Bombardier business aircraft president Steven Ridolfo says strategic decisions made during the tough times will put his company on the leading edge when the good times reappear.
"In the long run, the business is going to come back," he says. "Bombardier has significant investments going in place for product and infrastructure to capture what we see as a $250 billion market over the next 10 years."
Key elements of the Montreal-based airframer's strategy include a new composite parts manufacturing centre in Queretero, Mexico, for the new all-composite Learjet 85, a program Bombardier brought completely in-house after the failure of Grob last year.
The 200,000ft2 (18,580m2) facility is to open in March 2010 when work on the first Learjet 85 fuselage will begin. Bombardier plans to have about 2,100 employees in Queretero, with 800 working on the Learjet 85. Planned for entry into service in 2013, the Learjet 85 is "halfway" through its detailed design phase, says Ridolfo.
The Global Vision cockpit rejuvenation of the flagship offering, the Global Express and XRS is also helping. Bombardier achieved first flight for the new Rockwell Collins Pro Line Fusion-based cockpit in August and has accumulated more than 50h of flight testing. Certification is expected by mid-2011.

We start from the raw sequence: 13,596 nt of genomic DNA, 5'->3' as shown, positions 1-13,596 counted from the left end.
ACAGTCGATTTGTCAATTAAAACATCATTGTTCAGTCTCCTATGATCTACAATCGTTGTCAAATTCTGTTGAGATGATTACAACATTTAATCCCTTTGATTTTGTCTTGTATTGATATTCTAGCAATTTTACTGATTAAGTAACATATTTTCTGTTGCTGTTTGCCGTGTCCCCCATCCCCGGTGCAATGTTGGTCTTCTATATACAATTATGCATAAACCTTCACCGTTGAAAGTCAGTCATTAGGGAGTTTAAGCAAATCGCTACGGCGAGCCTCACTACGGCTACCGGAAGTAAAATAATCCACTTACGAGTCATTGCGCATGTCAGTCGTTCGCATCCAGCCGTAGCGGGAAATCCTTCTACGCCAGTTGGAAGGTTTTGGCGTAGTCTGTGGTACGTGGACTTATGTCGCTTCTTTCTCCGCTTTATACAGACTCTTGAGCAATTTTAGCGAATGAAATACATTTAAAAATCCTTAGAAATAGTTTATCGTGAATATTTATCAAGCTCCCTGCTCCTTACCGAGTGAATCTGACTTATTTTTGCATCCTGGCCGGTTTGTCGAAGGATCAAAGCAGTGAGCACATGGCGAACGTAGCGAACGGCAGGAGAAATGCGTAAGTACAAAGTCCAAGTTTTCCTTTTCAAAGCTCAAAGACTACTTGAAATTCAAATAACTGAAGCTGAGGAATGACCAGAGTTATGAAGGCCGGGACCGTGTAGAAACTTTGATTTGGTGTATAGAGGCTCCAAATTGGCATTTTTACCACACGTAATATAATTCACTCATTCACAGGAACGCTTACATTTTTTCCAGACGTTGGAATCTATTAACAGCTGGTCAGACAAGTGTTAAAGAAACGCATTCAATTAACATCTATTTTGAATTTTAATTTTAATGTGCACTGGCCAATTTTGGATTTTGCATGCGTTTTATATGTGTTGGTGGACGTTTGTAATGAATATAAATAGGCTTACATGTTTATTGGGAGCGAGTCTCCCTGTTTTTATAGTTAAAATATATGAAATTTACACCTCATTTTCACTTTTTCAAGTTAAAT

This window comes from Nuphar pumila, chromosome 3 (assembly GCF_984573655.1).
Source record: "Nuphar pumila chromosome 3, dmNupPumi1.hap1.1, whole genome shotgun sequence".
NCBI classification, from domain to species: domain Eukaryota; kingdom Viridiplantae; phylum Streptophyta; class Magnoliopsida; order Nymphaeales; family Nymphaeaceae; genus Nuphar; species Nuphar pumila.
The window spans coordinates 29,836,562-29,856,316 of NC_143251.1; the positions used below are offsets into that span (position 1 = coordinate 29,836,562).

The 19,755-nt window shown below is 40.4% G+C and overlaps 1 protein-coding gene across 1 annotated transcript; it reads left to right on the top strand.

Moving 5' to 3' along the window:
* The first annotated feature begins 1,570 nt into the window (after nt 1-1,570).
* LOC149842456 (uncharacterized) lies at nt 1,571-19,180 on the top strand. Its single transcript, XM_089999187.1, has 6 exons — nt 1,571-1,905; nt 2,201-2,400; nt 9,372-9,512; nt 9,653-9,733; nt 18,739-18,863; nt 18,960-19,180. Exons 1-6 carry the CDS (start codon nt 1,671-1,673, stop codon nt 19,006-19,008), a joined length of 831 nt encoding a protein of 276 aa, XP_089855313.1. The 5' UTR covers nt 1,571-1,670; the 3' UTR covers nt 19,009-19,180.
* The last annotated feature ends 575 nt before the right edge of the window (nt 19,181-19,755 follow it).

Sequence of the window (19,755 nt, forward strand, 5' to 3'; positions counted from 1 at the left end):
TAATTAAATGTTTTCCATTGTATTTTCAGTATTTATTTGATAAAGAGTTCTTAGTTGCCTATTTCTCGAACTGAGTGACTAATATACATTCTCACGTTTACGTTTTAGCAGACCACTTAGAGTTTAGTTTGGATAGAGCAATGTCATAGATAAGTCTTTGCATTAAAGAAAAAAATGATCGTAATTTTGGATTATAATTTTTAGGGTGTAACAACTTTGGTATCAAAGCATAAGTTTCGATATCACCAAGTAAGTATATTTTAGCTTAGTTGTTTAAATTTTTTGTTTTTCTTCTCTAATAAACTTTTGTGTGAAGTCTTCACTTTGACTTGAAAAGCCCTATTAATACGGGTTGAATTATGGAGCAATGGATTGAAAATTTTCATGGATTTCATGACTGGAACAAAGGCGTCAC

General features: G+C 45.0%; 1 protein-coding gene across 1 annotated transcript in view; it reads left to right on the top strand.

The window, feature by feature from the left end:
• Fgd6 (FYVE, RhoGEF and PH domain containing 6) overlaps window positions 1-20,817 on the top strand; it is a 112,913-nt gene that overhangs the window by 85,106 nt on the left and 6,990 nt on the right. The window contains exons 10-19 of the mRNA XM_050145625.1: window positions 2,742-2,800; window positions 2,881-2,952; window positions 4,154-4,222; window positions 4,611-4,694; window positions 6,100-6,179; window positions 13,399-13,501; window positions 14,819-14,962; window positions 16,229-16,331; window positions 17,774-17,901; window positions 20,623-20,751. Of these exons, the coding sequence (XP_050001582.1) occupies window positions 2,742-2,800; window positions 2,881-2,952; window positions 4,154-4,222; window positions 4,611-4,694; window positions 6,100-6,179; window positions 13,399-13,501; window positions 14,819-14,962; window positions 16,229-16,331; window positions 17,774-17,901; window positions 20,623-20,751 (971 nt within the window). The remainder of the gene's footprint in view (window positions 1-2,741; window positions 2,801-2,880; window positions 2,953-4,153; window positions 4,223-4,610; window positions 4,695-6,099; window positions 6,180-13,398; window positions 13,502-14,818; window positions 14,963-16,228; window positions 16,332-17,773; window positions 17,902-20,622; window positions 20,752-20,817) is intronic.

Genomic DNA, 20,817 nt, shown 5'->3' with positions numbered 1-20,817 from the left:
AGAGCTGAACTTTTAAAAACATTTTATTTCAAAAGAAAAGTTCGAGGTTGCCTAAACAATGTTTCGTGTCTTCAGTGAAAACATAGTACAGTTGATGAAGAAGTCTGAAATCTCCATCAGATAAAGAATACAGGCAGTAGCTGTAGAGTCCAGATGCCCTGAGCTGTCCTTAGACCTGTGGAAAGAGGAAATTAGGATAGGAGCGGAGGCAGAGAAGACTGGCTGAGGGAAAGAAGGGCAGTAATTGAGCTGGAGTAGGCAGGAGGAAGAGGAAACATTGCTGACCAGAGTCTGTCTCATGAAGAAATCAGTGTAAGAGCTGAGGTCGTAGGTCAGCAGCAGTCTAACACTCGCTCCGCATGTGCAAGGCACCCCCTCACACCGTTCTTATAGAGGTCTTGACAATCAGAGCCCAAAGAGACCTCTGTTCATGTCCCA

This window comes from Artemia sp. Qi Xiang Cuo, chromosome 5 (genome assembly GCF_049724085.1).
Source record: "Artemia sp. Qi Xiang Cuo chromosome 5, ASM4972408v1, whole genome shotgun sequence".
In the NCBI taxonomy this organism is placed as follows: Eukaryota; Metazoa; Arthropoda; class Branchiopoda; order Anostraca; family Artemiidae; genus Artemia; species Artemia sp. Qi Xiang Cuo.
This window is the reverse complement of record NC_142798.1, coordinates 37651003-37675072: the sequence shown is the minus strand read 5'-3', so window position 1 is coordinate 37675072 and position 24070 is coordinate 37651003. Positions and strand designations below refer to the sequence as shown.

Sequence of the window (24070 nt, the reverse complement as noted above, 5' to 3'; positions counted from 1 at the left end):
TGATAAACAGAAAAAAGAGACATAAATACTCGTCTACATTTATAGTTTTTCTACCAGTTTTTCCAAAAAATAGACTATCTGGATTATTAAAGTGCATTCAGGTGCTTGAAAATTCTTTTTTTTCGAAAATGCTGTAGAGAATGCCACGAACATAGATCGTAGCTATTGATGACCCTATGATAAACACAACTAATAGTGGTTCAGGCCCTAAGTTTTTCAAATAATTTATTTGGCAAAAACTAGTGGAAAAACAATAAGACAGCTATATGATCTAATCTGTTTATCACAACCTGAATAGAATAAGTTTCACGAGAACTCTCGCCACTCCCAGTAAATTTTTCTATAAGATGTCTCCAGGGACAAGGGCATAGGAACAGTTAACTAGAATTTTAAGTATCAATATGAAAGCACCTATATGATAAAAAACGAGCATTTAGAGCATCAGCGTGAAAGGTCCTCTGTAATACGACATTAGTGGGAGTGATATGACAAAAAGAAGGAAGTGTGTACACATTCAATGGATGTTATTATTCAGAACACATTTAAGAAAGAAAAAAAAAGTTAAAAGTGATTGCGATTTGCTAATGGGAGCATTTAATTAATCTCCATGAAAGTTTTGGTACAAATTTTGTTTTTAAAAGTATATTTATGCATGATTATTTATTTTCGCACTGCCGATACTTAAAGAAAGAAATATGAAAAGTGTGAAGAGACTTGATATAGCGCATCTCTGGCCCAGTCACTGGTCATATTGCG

"We're flattered that Gulfstream launched a product [the G650] roughly the same size as the Global," says Ridolfo. "We have some things we're thinking of in the longer run, but we're keeping the wraps on for the time being."
Bombardier's optimism is fueled by forecasts of more than 6% annual growth once the economy picks up. "In the long run, we think the market is going to bounce back and be as robust as ever," says Ridolfo.
Four "big factors" are driving the positive outlook, says Ridolfo: globalization of trade; the need for flexible travel because of factories in China, Mexico and other locations; emerging markets in non-traditional locations, and replacement demand in the USA and Europe, a factor Ridolfo says can account for 13,000 aircraft every six or seven years.
"Business aviation is not just a tool for the chief executive," he says. "More and more middle management has to have access to visit factories and suppliers."